Every child will react in his own way, which is of course partly influenced by the various factors mentioned above. But also, for example, by the age of the child, the quality of the relationship with the parents, the way in which the parents deal with the divorce and how or whether they support the child during the divorce.


Despite the fact that divorce is common nowadays – in a school class there are often more children of divorced parents than of parents who are together -, many children are still ashamed of the fact that their parents are divorced. They often find it difficult to talk about it with peers for fear of being considered crazy or pathetic.

Sad or scared

A divorce can evoke different feelings in children. Some children feel sad after the divorce or are afraid of the unknown (unpredictability of the) new situation.

Angry or hurt

Sometimes children are also angry with their parents because they created the bad situation. Or angry and hurt by the feeling of being abandoned by the parent who leaves. This can give the feeling of not being important enough. Especially if there is a third person involved (one of the parents has fallen in love with another), anger can predominate. Some children are also afraid that the parent they live with will not be able to cope with the situation and fear that the other parent might leave too.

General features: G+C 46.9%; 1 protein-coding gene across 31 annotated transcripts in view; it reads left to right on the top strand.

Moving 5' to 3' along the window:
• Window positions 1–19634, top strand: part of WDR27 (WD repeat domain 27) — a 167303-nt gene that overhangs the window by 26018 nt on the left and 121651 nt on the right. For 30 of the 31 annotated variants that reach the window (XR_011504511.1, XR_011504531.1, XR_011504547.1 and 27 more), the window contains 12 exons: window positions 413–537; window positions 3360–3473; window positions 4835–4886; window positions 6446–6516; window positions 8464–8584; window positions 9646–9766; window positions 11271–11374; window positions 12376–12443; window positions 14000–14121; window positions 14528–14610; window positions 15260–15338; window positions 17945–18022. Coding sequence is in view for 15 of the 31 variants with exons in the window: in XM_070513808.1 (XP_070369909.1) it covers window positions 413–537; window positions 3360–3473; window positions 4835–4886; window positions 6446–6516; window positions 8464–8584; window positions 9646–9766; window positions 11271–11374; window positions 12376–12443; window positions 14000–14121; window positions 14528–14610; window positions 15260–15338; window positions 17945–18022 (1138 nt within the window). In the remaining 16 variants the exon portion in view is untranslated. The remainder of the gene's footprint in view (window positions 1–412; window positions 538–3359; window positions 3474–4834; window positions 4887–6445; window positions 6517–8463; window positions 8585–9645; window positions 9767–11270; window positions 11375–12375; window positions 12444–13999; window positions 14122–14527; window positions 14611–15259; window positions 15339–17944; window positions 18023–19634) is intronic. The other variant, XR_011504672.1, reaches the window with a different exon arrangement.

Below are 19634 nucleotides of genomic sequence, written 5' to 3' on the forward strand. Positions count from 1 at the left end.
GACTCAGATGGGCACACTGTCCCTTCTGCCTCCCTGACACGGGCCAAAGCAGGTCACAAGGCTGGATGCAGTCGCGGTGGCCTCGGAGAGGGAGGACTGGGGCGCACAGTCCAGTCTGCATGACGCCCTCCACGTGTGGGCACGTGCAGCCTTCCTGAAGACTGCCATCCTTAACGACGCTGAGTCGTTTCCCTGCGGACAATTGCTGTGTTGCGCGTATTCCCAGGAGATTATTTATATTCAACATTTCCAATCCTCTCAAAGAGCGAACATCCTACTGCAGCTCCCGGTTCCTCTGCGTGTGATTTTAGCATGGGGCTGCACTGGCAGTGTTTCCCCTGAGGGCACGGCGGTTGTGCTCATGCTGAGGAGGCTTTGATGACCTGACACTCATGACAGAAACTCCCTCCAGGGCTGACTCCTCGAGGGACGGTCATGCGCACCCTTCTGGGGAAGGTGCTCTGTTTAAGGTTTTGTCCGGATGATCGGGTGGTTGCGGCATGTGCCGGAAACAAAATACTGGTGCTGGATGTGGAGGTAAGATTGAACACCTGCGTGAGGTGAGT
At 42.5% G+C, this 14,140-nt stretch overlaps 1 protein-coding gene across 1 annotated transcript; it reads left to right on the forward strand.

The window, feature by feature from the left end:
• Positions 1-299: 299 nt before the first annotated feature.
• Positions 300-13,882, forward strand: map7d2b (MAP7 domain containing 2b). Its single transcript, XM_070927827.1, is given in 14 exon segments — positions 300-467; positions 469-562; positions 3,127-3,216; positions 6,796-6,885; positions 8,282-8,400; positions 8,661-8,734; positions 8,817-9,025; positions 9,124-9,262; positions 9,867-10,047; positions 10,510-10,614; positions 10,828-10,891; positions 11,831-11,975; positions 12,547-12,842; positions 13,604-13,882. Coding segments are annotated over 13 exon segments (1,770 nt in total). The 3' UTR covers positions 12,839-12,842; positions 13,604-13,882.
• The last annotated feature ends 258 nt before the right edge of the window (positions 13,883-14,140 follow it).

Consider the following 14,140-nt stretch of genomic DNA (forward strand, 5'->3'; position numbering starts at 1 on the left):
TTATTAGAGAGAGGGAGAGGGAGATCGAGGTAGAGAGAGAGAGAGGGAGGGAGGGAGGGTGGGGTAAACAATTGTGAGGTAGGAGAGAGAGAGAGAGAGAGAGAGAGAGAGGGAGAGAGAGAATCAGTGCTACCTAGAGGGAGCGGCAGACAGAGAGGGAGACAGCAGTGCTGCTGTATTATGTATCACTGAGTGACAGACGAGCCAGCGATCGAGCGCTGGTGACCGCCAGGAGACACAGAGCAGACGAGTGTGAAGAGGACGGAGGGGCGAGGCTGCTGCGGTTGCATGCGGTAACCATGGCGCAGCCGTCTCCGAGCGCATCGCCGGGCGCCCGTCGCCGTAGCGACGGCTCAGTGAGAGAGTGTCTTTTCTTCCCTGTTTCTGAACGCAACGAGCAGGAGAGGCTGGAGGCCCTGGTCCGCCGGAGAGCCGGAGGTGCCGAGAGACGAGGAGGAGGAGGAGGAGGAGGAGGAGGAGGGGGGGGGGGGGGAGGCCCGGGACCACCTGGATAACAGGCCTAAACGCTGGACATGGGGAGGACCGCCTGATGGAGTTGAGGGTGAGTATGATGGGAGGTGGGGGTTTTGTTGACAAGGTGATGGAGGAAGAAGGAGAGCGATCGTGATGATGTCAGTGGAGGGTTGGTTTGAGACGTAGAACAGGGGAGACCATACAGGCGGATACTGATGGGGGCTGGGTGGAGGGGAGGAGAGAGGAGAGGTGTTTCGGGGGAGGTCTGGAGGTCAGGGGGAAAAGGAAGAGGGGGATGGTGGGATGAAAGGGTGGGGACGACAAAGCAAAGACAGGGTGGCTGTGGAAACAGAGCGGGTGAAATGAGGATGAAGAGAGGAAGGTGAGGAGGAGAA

Sometimes children are relieved after a divorce, because the tension and arguments in the house have come to an end. These feelings can then cause children to become confused and sad and angry again. A child does not want to be happy or relieved at all when a parent leaves. So it can be very confusing for children, because there are all kinds of conflicting feelings surrounding a divorce.

Show few emotions